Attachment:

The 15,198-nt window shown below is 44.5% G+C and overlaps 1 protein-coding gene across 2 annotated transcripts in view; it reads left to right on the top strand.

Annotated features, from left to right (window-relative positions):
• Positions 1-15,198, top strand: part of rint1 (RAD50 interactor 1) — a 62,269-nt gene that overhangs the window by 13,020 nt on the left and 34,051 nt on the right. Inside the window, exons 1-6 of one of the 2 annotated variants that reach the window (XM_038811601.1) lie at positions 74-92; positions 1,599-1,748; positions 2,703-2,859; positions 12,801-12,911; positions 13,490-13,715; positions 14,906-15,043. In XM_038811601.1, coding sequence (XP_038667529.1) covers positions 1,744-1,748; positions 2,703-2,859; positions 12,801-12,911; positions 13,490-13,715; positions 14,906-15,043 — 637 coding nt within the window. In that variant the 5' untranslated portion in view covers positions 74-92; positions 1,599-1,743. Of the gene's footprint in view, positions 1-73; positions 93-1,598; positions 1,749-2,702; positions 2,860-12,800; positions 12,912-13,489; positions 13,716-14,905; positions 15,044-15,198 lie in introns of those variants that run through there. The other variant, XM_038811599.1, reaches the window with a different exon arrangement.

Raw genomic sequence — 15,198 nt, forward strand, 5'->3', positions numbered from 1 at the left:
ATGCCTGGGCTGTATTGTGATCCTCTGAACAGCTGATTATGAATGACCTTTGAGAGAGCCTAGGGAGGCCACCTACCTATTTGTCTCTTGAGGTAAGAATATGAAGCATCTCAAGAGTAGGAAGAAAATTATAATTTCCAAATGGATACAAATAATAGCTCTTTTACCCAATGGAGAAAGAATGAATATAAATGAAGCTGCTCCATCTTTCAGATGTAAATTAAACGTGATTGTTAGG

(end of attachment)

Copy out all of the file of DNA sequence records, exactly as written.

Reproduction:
The 15,198-nt window shown below is 44.5% G+C and overlaps 1 protein-coding gene across 2 annotated transcripts in view; it reads left to right on the top strand.

Annotated features, from left to right (window-relative positions):
• Positions 1-15,198, top strand: part of rint1 (RAD50 interactor 1) — a 62,269-nt gene that overhangs the window by 13,020 nt on the left and 34,051 nt on the right. Inside the window, exons 1-6 of one of the 2 annotated variants that reach the window (XM_038811601.1) lie at positions 74-92; positions 1,599-1,748; positions 2,703-2,859; positions 12,801-12,911; positions 13,490-13,715; positions 14,906-15,043. In XM_038811601.1, coding sequence (XP_038667529.1) covers positions 1,744-1,748; positions 2,703-2,859; positions 12,801-12,911; positions 13,490-13,715; positions 14,906-15,043 — 637 coding nt within the window. In that variant the 5' untranslated portion in view covers positions 74-92; positions 1,599-1,743. Of the gene's footprint in view, positions 1-73; positions 93-1,598; positions 1,749-2,702; positions 2,860-12,800; positions 12,912-13,489; positions 13,716-14,905; positions 15,044-15,198 lie in introns of those variants that run through there. The other variant, XM_038811599.1, reaches the window with a different exon arrangement.

Raw genomic sequence — 15,198 nt, forward strand, 5'->3', positions numbered from 1 at the left:
ATGCCTGGGCTGTATTGTGATCCTCTGAACAGCTGATTATGAATGACCTTTGAGAGAGCCTAGGGAGGCCACCTACCTATTTGTCTCTTGAGGTAAGAATATGAAGCATCTCAAGAGTAGGAAGAAAATTATAATTTCCAAATGGATACAAATAATAGCTCTTTTACCCAATGGAGAAAGAATGAATATAAATGAAGCTGCTCCATCTTTCAGATGTAAATTAAACGTGATTGTTAGG